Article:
The teeter-totter effect of moving to a flat tax by cutting some taxes while hiking others has reignited the debate that flares every time lawmakers toy with the idea.

Proponents say the tax - in this case, a 2.13 percent rate - is a fair way of imposing an income tax because everyone pays the same rate. Currently, Arizona has a progressive tax rate, ranging from 2.59 percent to 4.54 percent. It increases with income level.

Opponents say House Bill 2636 would increase the tax burden on lower- and middle-class taxpayers while giving the wealthy a tax cut.

On Thursday, the Senate Finance Committee approved the bill on a 4-2 vote. Last week, the House of Representatives gave it a party-line OK, with Republicans in favor and Democrats opposed. It's now up to Senate President Russell Pearce to decide whether to assign it to the Rules Committee and move it on to the full Senate. It's unclear what Pearce will do.

Rep. Steve Court, R-Mesa and the bill's sponsor, said he's trying to simplify the state's tax structure by moving to one rate instead of the current five rates.

"It would be the flattest tax in the country, other than those (states) that don't have a tax at all," Court said.

He acknowledged the shift in tax policy would mean higher income taxes for many but said it would not be a huge increase.

"The average in each of those categories is the individual would not pay more than $200," he said, citing information the state Department of Revenue prepared for him.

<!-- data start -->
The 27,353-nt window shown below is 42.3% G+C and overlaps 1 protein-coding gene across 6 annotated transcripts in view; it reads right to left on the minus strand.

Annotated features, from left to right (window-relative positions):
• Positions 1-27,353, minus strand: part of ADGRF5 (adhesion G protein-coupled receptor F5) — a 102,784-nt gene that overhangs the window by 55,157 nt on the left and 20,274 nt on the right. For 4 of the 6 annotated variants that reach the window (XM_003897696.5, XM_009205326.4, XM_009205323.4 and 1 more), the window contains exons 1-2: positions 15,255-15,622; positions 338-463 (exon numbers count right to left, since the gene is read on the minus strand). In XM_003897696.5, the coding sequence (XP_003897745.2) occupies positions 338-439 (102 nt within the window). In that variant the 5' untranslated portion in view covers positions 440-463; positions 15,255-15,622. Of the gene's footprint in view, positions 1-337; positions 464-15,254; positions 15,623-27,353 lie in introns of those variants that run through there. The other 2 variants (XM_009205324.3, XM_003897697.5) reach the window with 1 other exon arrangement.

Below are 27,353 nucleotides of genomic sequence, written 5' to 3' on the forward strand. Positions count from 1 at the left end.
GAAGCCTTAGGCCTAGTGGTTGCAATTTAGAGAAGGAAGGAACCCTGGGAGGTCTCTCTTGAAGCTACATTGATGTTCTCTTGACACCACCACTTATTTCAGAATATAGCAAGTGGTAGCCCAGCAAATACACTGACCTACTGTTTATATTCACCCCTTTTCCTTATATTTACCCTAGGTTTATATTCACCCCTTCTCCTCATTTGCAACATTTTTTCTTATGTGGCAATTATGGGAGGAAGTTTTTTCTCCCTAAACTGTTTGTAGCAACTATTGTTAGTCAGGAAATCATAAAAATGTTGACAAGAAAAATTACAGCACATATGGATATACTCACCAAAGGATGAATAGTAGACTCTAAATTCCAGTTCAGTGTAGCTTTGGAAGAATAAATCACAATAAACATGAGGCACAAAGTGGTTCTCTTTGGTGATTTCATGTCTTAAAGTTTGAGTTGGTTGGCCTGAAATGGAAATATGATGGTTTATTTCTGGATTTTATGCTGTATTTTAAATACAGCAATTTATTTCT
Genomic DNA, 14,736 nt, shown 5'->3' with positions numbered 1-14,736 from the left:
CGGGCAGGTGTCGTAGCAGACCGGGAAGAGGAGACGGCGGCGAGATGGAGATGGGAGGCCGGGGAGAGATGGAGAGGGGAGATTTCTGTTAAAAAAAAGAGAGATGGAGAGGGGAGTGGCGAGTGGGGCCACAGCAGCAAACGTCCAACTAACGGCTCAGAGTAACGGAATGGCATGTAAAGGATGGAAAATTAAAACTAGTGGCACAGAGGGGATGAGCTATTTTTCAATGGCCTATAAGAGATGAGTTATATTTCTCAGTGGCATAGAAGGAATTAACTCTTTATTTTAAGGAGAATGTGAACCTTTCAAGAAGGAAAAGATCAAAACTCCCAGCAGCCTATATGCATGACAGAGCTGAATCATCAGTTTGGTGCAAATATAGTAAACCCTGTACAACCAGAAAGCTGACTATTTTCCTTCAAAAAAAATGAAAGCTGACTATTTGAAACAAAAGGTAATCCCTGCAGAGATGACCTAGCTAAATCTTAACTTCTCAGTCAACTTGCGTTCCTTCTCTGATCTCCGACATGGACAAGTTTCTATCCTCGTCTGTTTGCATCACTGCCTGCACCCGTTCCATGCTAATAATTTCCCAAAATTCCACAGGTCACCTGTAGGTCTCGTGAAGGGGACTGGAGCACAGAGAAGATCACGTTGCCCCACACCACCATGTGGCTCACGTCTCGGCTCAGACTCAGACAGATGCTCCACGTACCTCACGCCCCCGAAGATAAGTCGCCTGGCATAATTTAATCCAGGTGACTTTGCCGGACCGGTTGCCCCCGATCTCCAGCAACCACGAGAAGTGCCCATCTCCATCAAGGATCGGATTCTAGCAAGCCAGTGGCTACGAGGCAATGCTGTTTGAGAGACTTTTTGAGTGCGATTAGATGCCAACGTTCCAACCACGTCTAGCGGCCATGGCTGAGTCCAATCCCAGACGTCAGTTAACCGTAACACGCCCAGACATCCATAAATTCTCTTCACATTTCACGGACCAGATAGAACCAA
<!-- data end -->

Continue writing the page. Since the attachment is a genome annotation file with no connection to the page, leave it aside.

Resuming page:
He declined to share that information. He also said he didn't know the impact of tax cuts on those with an adjusted income of $100,000 or more.

But the Children's Action Alliance said an analysis it commissioned from the Washington, D.C.-based Institute on Taxation and Economic Policy shows higher-income earners would gain an average tax savings of $918. That was based on taxable incomes ranging from $152,000 to $354,000.

The advocacy group's analysis agrees with Court's estimate of an average increase of about $200 for those with incomes below $100,000.

Dana Naimark, president and CEO of the Children's Action Alliance, said the math didn't strike her as fair.

"I just cannot see (how) Arizonans are going to see this as fair, which is how it's being touted," she said.

The flat tax would be phased in and would be fully in place by 2015. Legislative budget analysts estimate it would reduce the state's general fund by $50 million.
The Joint Legislative Budget Committee did not analyze the impact on individual taxpayers but instead calculated the cumulative effect on taxpayers in different income brackets.

To flatten the tax, numerous deductions and exemptions - such as for mortgage interest, dependent children and personal exemptions - would be eliminated.

But the bill retains most tax credits, which are taken after a person's Arizona taxable income has been calculated. They include credits for contributions to school-tuition organizations, contributions to after-school activities in the public schools and donations to the working poor.

The prospective loss of the mortgage deduction has drawn the opposition of the Arizona Association of Realtors, a powerful Capitol lobbying group.

Lawmakers lamented the loss of the popular mortgage and charitable deductions but said it's necessary to make the tax flat.

"We have to take the bitter with the sweet," said Sen. Steve Yarbrough, chairman of the Finance Committee.

Yarbrough said the bill may not win legislative approval this year, but he said lawmakers needed to pursue this change to tax policy.

"It may take a year or two, but I think we need to keep trying," said Yarbrough, R-Gilbert. "The underlying objective is meritorious."